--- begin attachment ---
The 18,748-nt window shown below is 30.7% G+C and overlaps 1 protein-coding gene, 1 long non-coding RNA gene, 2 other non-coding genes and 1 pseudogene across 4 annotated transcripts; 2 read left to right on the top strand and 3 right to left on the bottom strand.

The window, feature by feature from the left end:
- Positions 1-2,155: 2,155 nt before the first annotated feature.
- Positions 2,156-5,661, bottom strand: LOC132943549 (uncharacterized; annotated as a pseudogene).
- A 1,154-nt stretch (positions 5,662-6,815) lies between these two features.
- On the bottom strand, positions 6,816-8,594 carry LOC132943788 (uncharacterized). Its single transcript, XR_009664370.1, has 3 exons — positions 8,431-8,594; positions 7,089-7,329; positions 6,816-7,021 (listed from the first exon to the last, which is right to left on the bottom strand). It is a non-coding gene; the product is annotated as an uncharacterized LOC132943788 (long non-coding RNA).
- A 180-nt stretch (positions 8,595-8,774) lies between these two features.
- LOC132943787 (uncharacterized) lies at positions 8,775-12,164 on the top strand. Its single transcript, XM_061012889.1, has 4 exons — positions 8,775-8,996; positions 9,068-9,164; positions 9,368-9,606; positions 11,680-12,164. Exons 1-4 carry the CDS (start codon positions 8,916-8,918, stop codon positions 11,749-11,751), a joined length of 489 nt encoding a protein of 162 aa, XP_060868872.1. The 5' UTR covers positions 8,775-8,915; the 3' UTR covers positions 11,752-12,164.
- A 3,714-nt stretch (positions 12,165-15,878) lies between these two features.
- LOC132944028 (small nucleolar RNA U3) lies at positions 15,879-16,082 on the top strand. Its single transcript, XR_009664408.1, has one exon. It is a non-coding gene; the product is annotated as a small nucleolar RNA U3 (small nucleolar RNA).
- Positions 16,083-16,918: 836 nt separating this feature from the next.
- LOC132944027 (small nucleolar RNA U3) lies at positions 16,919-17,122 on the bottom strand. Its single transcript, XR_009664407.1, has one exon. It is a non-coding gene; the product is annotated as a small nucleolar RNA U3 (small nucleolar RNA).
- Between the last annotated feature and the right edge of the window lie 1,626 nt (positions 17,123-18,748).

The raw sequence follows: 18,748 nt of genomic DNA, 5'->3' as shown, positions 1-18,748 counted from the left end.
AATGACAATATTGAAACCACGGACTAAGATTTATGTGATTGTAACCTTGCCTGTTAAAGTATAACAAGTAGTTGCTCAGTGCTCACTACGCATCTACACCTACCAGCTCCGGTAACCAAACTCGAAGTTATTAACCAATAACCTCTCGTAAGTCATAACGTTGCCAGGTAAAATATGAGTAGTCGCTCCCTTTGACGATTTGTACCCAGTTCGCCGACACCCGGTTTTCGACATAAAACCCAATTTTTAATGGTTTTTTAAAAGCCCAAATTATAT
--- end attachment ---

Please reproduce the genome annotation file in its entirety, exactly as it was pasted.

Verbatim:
The 18,748-nt window shown below is 30.7% G+C and overlaps 1 protein-coding gene, 1 long non-coding RNA gene, 2 other non-coding genes and 1 pseudogene across 4 annotated transcripts; 2 read left to right on the top strand and 3 right to left on the bottom strand.

The window, feature by feature from the left end:
- Positions 1-2,155: 2,155 nt before the first annotated feature.
- Positions 2,156-5,661, bottom strand: LOC132943549 (uncharacterized; annotated as a pseudogene).
- A 1,154-nt stretch (positions 5,662-6,815) lies between these two features.
- On the bottom strand, positions 6,816-8,594 carry LOC132943788 (uncharacterized). Its single transcript, XR_009664370.1, has 3 exons — positions 8,431-8,594; positions 7,089-7,329; positions 6,816-7,021 (listed from the first exon to the last, which is right to left on the bottom strand). It is a non-coding gene; the product is annotated as an uncharacterized LOC132943788 (long non-coding RNA).
- A 180-nt stretch (positions 8,595-8,774) lies between these two features.
- LOC132943787 (uncharacterized) lies at positions 8,775-12,164 on the top strand. Its single transcript, XM_061012889.1, has 4 exons — positions 8,775-8,996; positions 9,068-9,164; positions 9,368-9,606; positions 11,680-12,164. Exons 1-4 carry the CDS (start codon positions 8,916-8,918, stop codon positions 11,749-11,751), a joined length of 489 nt encoding a protein of 162 aa, XP_060868872.1. The 5' UTR covers positions 8,775-8,915; the 3' UTR covers positions 11,752-12,164.
- A 3,714-nt stretch (positions 12,165-15,878) lies between these two features.
- LOC132944028 (small nucleolar RNA U3) lies at positions 15,879-16,082 on the top strand. Its single transcript, XR_009664408.1, has one exon. It is a non-coding gene; the product is annotated as a small nucleolar RNA U3 (small nucleolar RNA).
- Positions 16,083-16,918: 836 nt separating this feature from the next.
- LOC132944027 (small nucleolar RNA U3) lies at positions 16,919-17,122 on the bottom strand. Its single transcript, XR_009664407.1, has one exon. It is a non-coding gene; the product is annotated as a small nucleolar RNA U3 (small nucleolar RNA).
- Between the last annotated feature and the right edge of the window lie 1,626 nt (positions 17,123-18,748).

The raw sequence follows: 18,748 nt of genomic DNA, 5'->3' as shown, positions 1-18,748 counted from the left end.
AATGACAATATTGAAACCACGGACTAAGATTTATGTGATTGTAACCTTGCCTGTTAAAGTATAACAAGTAGTTGCTCAGTGCTCACTACGCATCTACACCTACCAGCTCCGGTAACCAAACTCGAAGTTATTAACCAATAACCTCTCGTAAGTCATAACGTTGCCAGGTAAAATATGAGTAGTCGCTCCCTTTGACGATTTGTACCCAGTTCGCCGACACCCGGTTTTCGACATAAAACCCAATTTTTAATGGTTTTTTAAAAGCCCAAATTATAT